Any such title challenge will almost certainly be anchored by the backcourt. The Irish return one of the nation’s most potent guard pairings in sophomore Olivia Miles and graduate student Dara Mabrey. Miles provides the flash, last season making a very solid case as perhaps the best player in the 2025 WNBA draft class. Notre Dame’s team leader in most major statistical categories, Miles finished second in the entire country in assists in addition to first on the Irish in points, steals and assists.
Mabrey adds a cool hand to the backcourt, as an experienced on court leader who’s yet to miss a start in four years split between Notre Dame and Virginia Tech. Providing a spark from beyond the arc, Mabrey led the 2021 Irish in three point percentage. It was her 29 points and seven three pointers that helped Notre Dame notch a major statement victory on the road against Oklahoma in the NCAA tournament.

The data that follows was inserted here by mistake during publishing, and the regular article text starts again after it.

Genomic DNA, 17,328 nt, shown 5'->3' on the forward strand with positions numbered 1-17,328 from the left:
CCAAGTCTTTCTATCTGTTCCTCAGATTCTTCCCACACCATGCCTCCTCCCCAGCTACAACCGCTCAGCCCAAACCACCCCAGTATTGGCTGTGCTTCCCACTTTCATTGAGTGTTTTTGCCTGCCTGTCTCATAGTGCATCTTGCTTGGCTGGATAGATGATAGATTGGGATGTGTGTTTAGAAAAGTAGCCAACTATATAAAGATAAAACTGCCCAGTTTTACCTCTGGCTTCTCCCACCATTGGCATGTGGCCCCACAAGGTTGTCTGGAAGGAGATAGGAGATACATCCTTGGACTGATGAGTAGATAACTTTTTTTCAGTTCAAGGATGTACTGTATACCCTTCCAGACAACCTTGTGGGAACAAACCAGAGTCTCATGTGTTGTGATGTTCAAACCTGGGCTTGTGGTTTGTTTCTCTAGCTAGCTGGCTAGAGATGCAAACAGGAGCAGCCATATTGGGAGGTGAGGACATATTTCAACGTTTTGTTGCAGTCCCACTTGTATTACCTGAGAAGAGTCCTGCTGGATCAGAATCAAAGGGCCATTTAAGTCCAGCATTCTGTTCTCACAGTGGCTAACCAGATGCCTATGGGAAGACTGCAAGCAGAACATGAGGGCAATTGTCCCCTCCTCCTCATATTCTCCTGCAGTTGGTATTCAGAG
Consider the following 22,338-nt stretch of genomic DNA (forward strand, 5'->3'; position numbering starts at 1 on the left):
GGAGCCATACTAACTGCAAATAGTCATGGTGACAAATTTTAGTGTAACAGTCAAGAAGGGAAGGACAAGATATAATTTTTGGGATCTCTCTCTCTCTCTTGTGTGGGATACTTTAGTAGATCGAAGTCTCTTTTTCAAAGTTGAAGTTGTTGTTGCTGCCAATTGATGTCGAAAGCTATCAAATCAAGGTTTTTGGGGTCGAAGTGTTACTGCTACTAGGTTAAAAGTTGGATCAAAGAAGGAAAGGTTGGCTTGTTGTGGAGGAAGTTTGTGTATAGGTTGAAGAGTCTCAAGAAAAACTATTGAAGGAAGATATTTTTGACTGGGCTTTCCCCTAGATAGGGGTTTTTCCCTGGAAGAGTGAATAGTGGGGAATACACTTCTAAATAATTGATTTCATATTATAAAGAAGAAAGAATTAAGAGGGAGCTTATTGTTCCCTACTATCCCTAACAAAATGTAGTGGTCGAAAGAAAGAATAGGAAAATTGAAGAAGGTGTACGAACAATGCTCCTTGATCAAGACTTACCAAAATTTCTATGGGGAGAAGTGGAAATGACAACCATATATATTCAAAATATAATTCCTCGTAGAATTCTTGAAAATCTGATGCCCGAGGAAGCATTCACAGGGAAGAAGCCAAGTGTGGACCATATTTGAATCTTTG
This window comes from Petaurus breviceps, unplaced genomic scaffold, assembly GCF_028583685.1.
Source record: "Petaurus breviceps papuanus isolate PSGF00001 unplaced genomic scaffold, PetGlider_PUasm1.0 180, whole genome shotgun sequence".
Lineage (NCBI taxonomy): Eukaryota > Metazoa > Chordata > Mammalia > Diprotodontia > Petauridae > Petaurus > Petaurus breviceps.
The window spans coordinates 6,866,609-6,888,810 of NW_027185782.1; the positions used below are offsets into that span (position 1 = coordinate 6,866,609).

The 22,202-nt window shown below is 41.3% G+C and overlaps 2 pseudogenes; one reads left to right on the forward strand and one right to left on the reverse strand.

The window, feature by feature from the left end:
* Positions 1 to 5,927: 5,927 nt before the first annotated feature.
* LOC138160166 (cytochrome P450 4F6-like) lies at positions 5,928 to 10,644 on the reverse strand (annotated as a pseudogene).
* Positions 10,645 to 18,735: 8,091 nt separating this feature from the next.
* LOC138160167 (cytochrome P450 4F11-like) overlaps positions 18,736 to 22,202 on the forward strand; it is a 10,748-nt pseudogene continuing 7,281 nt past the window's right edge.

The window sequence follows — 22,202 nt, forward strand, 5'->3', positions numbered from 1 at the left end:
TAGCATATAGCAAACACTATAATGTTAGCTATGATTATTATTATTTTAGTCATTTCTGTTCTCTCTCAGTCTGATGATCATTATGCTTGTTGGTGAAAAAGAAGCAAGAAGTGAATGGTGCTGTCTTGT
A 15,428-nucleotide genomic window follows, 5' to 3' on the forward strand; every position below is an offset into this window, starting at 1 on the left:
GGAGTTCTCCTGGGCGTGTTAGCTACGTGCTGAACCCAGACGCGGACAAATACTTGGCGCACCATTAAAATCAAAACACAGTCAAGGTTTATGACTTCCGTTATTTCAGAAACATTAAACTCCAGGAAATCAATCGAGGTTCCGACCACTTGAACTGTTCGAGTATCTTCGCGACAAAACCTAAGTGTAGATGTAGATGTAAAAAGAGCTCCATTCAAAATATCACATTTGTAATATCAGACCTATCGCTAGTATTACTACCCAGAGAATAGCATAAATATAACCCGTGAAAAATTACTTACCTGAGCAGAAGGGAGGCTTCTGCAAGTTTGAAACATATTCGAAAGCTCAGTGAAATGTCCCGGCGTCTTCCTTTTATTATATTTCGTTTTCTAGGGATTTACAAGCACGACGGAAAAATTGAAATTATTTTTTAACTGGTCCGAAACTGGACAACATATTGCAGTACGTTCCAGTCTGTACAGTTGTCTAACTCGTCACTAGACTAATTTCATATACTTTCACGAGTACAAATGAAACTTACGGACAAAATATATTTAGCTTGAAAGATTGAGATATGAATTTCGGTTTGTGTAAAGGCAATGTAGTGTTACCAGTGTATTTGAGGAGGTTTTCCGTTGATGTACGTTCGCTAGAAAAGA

Outside of the Miles/Mabrey pairing, Coach Ivey is likely to lean on more of a positionless core to implement her high-tempo, offensive style of basketball. To achieve that style, Ivey has made heavy use of flexible sophomore combo guard Sonia Citron and junior forward Maddy Westbeld.
Though Citron didn’t work her way into the Notre Dame starting lineup until the second half of the season, her impact was massive. Proving capable in just about every facet of the game, Citron proved invaluable on both offense and defense: shooting the ball and driving the lane with equal ability, posting the second most rebounds on the team and guarding just about any player on the court.